Acclaimed singer-songwriter Parker Millsap has announced the release of his new album. Be Here Instead arrives via his own Okrahoma Records and Thirty Tigers on Friday, April 9. Produced by the legendary John Agnello (Kurt Vile, Sonic Youth, Waxahatchee), Be Here Instead is heralded by the premiere of the luminous new single, “The Real Thing.” The song – which features guest vocals from Nashville singer Erin Rae – is joined by an official companion video.
“It’s a song whose meaning has revealed new layers to me over time,” Millsap says. “At first it was about being on the road and missing my wife, then it was about my general distaste for internet communication, and then the pandemic hit, and it became about having to depend on that type of communication and being starved for physical closeness. The thesis of the song is: Facetime ain’t shit.
“For the video, without any prior input from me, Jacq Justice came up with a concept that perfectly framed these new themes the song was revealing to me,” Millsap continues. “What is the “real” connection? How do we find it and foster it these days? Is technology allowing us to stay in touch when we couldn’t otherwise, but hindering the quality of communication? ARE WE TRAPPED IN OUR OWN REFLECTION?!”
Millsap’s fifth studio LP and first new album in close to three years, Be Here Instead marks a stylistic shift from the gritty and high-energy folk of the Oklahoma-bred, Nashville-based artist’s previous output. Mainly recorded live with Millsap’s full band, the album sees a departure from the guitar-and-notebook-based approach to songwriting that shaped his earlier work. Instead, Millsap has followed his curiosity to countless other modes of expression, experimenting with everything from piano to effects pedals to old school drum machines (a fascination partly inspired by the early-’70s innovations of Sly Stone and J.J. Cale).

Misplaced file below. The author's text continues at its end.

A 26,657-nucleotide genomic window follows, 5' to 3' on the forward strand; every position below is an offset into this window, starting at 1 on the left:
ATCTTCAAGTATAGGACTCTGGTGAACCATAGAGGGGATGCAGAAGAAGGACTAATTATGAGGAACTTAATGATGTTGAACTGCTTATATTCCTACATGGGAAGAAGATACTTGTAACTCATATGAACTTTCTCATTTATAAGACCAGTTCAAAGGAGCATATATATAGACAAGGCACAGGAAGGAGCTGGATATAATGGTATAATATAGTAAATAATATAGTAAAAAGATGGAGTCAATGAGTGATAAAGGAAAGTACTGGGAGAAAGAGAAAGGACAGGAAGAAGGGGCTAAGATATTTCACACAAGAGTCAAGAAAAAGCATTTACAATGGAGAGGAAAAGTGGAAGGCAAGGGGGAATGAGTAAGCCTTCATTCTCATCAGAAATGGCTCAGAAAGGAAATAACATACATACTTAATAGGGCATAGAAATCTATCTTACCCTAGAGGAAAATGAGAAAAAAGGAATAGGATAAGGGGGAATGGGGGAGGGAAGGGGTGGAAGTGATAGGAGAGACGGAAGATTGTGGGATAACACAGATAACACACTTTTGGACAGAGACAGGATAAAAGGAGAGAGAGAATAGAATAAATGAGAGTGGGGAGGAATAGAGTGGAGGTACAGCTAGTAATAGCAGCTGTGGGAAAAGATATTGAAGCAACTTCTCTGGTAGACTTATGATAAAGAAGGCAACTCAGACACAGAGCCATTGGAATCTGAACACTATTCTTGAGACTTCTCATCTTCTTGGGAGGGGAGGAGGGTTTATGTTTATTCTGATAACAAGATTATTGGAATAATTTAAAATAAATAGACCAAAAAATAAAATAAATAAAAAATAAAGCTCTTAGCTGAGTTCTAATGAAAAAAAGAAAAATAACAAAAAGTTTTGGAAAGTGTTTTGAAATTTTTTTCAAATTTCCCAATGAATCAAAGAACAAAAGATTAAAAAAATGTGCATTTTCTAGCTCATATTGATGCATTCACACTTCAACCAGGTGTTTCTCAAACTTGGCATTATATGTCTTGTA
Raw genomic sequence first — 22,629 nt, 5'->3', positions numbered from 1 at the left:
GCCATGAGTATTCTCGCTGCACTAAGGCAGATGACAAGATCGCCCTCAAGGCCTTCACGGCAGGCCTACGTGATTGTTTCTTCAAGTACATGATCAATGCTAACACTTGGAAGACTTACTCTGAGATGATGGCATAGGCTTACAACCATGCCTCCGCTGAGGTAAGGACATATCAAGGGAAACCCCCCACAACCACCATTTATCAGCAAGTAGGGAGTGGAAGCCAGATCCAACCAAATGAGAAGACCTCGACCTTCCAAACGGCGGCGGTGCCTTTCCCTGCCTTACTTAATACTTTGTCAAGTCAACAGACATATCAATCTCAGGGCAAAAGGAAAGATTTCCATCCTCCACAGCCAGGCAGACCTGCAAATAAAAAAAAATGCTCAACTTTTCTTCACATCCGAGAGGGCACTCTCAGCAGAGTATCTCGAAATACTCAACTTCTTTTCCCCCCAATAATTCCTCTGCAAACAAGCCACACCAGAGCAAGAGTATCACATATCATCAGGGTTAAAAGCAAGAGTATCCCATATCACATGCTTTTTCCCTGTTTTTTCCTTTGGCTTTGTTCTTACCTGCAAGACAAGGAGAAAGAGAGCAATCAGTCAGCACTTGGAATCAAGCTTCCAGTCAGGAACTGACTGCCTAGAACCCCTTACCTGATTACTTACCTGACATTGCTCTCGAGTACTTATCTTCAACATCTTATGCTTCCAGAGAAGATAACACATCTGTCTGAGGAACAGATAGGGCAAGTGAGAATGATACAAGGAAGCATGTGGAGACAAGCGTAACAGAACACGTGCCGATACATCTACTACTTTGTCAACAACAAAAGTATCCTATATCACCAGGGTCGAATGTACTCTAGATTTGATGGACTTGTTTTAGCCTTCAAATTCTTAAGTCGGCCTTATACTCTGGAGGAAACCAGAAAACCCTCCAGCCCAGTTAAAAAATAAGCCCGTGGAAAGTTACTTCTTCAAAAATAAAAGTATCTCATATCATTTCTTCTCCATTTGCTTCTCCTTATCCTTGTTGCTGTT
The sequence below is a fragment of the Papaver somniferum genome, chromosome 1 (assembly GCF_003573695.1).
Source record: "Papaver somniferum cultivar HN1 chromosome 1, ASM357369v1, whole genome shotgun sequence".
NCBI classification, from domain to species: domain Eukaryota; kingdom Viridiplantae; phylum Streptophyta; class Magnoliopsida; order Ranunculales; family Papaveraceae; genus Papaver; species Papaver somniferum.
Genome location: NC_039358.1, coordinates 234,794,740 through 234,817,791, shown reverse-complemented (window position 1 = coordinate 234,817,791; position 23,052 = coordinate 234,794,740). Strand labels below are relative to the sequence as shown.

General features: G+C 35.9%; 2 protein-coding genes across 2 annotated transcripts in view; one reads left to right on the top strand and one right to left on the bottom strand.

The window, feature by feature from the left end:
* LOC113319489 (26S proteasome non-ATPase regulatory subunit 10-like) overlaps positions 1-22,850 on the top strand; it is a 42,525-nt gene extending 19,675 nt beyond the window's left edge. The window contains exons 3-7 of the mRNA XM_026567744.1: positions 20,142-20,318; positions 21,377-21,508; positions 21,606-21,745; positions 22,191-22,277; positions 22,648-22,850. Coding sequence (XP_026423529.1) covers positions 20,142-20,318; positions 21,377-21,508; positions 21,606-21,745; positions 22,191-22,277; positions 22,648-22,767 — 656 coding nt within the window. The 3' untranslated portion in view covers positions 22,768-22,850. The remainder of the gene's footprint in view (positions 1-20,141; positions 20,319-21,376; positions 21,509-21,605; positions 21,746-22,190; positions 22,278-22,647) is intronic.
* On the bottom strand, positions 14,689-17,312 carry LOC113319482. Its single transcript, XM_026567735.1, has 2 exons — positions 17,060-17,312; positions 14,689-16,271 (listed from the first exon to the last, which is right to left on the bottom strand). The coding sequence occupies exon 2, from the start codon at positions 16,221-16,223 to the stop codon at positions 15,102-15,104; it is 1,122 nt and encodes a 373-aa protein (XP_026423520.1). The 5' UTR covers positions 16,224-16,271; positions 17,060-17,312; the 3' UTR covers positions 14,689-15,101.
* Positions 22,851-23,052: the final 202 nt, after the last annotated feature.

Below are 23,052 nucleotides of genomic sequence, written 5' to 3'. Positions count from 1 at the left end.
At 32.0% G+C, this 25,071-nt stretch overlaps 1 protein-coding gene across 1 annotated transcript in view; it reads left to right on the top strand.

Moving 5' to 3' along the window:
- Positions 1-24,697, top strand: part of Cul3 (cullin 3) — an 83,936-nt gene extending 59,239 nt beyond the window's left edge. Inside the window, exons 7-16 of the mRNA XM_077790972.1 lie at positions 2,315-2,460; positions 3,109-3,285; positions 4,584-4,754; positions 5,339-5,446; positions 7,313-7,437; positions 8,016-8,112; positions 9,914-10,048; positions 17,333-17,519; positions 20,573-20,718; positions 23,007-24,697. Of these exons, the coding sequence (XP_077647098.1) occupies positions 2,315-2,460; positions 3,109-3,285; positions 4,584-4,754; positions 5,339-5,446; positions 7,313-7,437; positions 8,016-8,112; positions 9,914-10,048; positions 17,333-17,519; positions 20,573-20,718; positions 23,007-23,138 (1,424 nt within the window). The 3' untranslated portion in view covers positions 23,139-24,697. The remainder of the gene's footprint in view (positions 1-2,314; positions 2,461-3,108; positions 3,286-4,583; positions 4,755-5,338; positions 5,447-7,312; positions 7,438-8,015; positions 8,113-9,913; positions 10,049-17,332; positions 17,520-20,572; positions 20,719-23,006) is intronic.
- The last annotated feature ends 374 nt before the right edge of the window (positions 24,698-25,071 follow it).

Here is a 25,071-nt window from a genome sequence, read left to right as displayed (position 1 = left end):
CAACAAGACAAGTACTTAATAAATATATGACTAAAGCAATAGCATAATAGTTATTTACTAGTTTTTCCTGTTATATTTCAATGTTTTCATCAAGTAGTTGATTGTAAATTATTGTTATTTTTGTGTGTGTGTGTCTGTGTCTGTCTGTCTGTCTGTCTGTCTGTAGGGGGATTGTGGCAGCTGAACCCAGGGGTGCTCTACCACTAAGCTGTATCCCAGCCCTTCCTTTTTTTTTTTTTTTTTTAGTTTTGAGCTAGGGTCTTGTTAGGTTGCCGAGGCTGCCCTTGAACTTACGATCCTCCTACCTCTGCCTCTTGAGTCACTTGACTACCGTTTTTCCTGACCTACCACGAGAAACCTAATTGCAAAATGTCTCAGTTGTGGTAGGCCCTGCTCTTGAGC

In another creative breakthrough, Be Here Instead forgoes the character-driven storytelling of his past in favor of a more introspective and endlessly revelatory form of lyricism, an element he traces back to the charmed nature of his songwriting process. “Because the lyrics were appearing seemingly out of nowhere and with no prior intent, some of them started to feel like transmissions from my subconscious, rather than the preconceived linear stories or waking thoughts of my earlier songs,” says Millsap. “They feel like words I needed to hear from myself and not just things I wanted to say to someone else.
“My wife’s grandfather was an artist who did watercolor paintings,” Millsap continues, “and a few years ago I decided I wanted to try it. I very quickly found out that watercolors are really hard to work with – you have to embrace your mistakes, and then let them guide you along. It’s made me think about how when you mess up, you’re basically revealing your humanity, which is what music’s all about. When I listen to records, I love when Ray Charles’s voice cracks, or when you hear the squeaking of the kick-drum pedal on a Led Zeppelin song. Anything that shows the living, breathing quality of the whole thing, that’s always wonderful. That’s what we’re here for. So don’t be afraid to let it happen.”
Though Be Here Instead sees Millsap broadening his already ambitious musical vision, the album remains firmly grounded in the sophisticated musicianship he began honing while growing up in the small town of Purcell, Oklahoma. Inspired by Texas singer-songwriters like Townes Van Zandt, Millsap started writing songs on acoustic guitar in his early teens before making his official debut at the age of 19 with 2012’s Palisade.
Millsap has also made his name as a captivating live act, sharing stages with the likes of Jason Isbell, Patty Griffin, and Lucinda Williams and lighting up such major festivals as Bonnaroo, Austin City Limits, and Newport Folk. In a particularly memorable turn of events, a 2016 show in Atlanta alongside fellow singer-songwriter Sarah Jarosz drew raves from none other than Sir Elton John, who declared the performance to be “one of the best concerts I have ever seen…it restored my faith in music.”
With Be Here Instead, Millsap has created a uniquely powerful piece of work touched with both unbridled imagination and lucid insight into the search for presence in a chaotic world.